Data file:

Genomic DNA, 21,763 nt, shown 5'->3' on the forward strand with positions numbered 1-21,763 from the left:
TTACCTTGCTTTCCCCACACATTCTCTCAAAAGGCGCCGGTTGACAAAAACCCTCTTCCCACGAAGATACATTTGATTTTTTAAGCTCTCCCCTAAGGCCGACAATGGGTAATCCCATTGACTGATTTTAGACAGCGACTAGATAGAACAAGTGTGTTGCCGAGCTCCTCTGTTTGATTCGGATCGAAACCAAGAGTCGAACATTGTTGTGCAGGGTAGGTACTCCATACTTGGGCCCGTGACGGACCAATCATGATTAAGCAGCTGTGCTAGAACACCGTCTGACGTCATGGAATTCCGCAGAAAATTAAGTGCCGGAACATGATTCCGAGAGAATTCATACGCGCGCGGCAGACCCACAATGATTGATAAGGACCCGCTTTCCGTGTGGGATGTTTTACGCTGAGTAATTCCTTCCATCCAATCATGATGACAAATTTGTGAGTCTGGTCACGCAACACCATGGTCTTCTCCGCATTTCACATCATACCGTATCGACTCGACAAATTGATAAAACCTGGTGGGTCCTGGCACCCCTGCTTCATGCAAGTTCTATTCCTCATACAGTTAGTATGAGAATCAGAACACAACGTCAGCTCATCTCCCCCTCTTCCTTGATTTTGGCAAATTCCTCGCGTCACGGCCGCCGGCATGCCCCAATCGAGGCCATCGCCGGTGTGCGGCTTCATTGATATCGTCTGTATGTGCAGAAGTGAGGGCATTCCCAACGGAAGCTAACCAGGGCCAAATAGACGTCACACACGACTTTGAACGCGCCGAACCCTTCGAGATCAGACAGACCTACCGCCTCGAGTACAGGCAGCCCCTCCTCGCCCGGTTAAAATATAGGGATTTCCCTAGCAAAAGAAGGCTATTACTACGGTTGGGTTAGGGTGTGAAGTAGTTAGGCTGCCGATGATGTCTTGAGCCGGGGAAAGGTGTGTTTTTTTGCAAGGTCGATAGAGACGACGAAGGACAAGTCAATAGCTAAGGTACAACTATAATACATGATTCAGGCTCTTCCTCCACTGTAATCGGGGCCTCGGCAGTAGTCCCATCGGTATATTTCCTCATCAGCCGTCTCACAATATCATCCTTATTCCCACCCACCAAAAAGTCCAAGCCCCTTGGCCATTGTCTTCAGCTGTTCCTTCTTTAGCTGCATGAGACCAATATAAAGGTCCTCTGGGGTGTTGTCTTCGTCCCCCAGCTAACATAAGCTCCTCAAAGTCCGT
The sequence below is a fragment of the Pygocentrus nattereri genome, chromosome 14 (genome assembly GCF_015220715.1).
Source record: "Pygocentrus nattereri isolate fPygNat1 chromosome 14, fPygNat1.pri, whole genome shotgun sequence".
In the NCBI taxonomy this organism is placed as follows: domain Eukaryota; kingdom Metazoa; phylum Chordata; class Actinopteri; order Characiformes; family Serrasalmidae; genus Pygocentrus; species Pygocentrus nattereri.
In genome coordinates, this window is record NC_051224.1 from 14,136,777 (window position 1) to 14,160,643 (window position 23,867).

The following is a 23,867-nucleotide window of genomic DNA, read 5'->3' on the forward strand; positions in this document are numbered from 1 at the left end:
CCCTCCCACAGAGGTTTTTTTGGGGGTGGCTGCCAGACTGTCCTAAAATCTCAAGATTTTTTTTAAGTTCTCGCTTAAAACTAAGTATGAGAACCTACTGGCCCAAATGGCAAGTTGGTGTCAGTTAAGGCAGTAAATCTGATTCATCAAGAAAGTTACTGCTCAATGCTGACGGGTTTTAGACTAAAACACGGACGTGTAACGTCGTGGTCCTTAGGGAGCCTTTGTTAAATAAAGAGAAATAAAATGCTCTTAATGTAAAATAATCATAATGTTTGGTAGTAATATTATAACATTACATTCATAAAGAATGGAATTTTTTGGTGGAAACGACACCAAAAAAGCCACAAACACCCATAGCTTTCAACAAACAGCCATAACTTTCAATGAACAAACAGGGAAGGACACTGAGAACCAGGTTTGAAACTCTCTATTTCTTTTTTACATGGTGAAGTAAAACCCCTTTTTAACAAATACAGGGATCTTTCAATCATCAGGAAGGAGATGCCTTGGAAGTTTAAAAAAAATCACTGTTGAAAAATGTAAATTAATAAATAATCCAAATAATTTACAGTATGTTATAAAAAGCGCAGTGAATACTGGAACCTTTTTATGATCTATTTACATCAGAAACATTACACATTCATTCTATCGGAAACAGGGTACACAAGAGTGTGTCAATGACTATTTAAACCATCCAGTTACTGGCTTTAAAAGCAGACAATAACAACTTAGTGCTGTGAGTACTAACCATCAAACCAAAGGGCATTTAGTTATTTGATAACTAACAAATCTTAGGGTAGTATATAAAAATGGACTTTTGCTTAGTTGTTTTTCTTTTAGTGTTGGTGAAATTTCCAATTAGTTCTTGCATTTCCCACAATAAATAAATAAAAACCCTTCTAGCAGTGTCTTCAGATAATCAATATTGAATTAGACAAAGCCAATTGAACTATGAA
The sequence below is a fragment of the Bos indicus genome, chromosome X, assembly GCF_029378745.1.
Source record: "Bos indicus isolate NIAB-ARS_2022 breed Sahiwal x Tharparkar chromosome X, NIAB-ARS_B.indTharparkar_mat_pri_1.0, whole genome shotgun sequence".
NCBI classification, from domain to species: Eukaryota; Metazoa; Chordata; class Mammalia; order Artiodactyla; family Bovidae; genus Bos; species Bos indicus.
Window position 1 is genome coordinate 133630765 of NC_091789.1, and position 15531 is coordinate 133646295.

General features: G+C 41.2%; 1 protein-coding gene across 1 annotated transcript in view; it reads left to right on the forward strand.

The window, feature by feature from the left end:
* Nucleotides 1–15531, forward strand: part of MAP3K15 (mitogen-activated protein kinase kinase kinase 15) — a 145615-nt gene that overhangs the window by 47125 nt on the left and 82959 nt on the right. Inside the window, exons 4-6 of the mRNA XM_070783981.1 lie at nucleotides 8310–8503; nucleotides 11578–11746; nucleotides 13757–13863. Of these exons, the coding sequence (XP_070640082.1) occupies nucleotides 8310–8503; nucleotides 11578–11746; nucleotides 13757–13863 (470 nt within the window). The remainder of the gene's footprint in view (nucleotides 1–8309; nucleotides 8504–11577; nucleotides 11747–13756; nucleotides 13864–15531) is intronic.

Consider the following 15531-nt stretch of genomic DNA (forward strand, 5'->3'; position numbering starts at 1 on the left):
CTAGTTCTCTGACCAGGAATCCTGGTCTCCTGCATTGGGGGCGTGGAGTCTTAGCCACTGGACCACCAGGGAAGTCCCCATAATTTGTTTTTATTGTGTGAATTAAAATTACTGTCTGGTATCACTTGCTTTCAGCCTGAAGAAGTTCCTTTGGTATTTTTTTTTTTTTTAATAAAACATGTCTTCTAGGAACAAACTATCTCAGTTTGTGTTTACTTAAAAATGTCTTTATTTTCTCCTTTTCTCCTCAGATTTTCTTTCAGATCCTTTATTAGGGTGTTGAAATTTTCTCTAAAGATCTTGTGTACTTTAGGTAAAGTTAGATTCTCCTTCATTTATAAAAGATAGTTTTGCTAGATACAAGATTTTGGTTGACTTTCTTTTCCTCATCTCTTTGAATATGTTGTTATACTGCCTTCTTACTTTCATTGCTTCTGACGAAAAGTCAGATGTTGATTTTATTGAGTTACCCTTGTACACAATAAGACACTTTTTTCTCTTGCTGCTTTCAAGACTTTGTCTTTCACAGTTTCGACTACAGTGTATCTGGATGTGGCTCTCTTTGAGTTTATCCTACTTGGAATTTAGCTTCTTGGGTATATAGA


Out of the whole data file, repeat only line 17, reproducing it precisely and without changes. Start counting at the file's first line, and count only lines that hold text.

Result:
CTAGTTCTCTGACCAGGAATCCTGGTCTCCTGCATTGGGGGCGTGGAGTCTTAGCCACTGGACCACCAGGGAAGTCCCCATAATTTGTTTTTATTGTGTGAATTAAAATTACTGTCTGGTATCACTTGCTTTCAGCCTGAAGAAGTTCCTTTGGTATTTTTTTTTTTTTTAATAAAACATGTCTTCTAGGAACAAACTATCTCAGTTTGTGTTTACTTAAAAATGTCTTTATTTTCTCCTTTTCTCCTCAGATTTTCTTTCAGATCCTTTATTAGGGTGTTGAAATTTTCTCTAAAGATCTTGTGTACTTTAGGTAAAGTTAGATTCTCCTTCATTTATAAAAGATAGTTTTGCTAGATACAAGATTTTGGTTGACTTTCTTTTCCTCATCTCTTTGAATATGTTGTTATACTGCCTTCTTACTTTCATTGCTTCTGACGAAAAGTCAGATGTTGATTTTATTGAGTTACCCTTGTACACAATAAGACACTTTTTTCTCTTGCTGCTTTCAAGACTTTGTCTTTCACAGTTTCGACTACAGTGTATCTGGATGTGGCTCTCTTTGAGTTTATCCTACTTGGAATTTAGCTTCTTGGGTATATAGA